There's no way to describe this border collie video other than to say sometimes, I guess, a dog's got to do what a dog's got to do.
The dog owner posted some responses to the comments, and this one stood out. It doesn't say much, but that's why it's not notable -- "I still enjoy watching my dogs 'working' - all unplanned, just doing what they do naturally." As he notes in his description of the video, "What do Border Collies get up to when they're not working sheep? "Well, they make their own entertainment ..."
The wonderful Irish music, "Shetland," helps the video, But even in silence this would be a joy. Watch it to the end, though -- don't think, "Okay, I get the point." There are a few things as it develops that are just a hoot. Not so much because they're especially funny, but because -- sometimes, a dog's got to do what a dog's got to do.
Since getting my Nokia 928 yesterday, I've gotten a lot of questions about "Why a Windows Phone??"
There's no easy answer. Especially when discussing technology that's personal. And phones are personal to people. What I've found over the years that I've been writing about technology that when people get something high-tech -- whether hardware or software -- they tend to think theirs is The Best Ever. In part, it's because they have a good amount of money invested in it. In part, because the way we use a lot of technology, it is personal. Some part of it is that because a lot of technology is proprietary, when you've made your decision what to get, you know that you're likely going to keep with that for the long haul. And some of the reason can be that what they have...is wonderful, and arguably The Best, or as good as any other.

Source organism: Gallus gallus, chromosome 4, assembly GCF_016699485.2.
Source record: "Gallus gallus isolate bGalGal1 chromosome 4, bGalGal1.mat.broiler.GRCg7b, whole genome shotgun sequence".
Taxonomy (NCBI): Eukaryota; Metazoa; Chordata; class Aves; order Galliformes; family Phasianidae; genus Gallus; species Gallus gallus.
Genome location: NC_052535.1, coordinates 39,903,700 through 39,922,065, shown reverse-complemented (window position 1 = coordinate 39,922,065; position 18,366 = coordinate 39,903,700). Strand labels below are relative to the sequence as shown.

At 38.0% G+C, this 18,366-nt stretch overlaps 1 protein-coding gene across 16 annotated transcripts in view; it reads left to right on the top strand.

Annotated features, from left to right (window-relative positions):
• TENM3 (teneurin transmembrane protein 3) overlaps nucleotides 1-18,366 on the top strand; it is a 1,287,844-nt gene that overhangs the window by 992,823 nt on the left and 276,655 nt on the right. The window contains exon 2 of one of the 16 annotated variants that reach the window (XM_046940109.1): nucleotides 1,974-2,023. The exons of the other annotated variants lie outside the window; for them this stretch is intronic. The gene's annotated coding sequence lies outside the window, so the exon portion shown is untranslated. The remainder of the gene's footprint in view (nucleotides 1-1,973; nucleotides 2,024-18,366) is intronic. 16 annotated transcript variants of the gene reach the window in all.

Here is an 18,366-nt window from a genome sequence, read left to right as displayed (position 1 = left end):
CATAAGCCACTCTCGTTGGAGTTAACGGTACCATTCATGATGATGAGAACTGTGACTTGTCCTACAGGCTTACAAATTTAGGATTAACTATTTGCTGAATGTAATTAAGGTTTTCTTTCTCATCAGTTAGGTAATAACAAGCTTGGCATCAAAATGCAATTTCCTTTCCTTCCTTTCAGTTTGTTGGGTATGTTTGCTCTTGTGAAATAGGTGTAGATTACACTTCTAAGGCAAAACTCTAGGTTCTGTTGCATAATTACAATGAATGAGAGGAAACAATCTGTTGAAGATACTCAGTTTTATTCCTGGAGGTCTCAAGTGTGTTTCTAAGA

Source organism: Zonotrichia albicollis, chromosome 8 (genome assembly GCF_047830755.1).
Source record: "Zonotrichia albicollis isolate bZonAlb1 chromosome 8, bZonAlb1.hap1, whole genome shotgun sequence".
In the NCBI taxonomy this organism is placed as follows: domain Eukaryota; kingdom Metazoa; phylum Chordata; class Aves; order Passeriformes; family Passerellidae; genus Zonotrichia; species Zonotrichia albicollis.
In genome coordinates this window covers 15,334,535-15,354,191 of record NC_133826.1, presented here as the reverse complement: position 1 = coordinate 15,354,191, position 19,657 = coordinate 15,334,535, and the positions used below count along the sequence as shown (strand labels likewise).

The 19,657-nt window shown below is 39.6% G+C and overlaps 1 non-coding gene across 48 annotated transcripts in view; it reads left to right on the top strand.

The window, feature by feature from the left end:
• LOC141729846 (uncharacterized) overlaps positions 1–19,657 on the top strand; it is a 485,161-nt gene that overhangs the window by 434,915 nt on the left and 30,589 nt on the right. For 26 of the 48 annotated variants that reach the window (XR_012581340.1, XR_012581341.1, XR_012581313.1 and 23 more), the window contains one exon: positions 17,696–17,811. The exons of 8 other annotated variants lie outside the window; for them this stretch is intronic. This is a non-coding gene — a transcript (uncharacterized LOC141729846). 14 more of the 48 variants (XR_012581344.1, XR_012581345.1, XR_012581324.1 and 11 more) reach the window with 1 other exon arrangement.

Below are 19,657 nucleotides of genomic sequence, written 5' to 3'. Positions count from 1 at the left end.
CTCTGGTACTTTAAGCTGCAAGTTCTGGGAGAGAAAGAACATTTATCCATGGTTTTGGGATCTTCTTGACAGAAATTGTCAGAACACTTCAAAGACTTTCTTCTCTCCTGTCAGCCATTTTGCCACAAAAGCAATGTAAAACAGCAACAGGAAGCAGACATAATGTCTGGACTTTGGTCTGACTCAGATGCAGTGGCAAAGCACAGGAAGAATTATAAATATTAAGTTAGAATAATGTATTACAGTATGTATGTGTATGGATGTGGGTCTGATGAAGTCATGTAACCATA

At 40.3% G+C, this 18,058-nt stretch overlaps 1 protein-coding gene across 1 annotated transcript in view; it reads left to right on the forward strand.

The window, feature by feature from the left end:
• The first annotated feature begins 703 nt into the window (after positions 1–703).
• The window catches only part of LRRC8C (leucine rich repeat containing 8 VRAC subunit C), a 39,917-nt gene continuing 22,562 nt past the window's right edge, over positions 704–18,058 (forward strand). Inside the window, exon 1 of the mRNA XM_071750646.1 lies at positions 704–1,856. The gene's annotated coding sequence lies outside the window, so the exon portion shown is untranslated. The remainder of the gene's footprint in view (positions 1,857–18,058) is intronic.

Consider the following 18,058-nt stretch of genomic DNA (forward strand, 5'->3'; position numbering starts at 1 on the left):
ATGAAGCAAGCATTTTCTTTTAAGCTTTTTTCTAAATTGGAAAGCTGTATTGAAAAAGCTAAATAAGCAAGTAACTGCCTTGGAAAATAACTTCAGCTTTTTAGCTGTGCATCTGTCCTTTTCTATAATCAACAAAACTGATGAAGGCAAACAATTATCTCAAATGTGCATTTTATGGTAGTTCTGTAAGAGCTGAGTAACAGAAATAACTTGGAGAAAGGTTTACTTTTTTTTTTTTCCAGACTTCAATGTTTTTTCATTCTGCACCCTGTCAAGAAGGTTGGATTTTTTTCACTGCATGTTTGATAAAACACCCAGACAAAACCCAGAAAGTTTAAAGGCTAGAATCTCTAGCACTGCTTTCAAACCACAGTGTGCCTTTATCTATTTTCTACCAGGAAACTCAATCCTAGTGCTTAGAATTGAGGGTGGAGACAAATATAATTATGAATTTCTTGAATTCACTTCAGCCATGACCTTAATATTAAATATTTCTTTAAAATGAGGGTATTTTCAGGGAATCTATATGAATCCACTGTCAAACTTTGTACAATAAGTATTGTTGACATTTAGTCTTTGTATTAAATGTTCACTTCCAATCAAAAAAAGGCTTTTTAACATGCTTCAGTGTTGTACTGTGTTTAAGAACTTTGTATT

But having said all that, my observation too is that when people declare theirs The Best, they generally haven't tested the others that are available. So, debating The Best tends to be a self-defeating process.
Why I got a Windows Phone, and this particular model is too convoluted an answer, and there might not even be a good answer. The reality is that all operating systems are good. And mainly we want a Smartphone to make calls, send text messages and check email. And all phones do that just swell. It's the bells-and-whistles (and most notably, of course, apps...) that start to cause differences.
At the top, as I wrote here a while back, I switched to using Microsoft Exchange recently, and a Windows Phone integrates with that and Outlook particularly well. Also, I've been testing some Windows 8 tablets and know that eventually I'll be upgrading to Windows 8, so I preferred a phone where the operating system was basically the same.
Honestly, as I said, I'm sure I'd have been happy with any operating system. Many Android phones have great reputations, the Samsung Galaxy S4 particularly, but I'm not crazy that there's no standard among Android phones. Every one has to be configured individually. I use an iPod Touch, so switching to an iPhone would have been easy - but a) they're ridiculously expensive (especially compared to free, as the Nokia Lumina 928 was, even being the top of Verizon's line), and b) I've had problems with the iPod's WiFi not connecting, which I've researched and found it to be rare, but not uncommon for iPhones. And that made me gun-shy, even if unreasonably so. Though semi-understandably.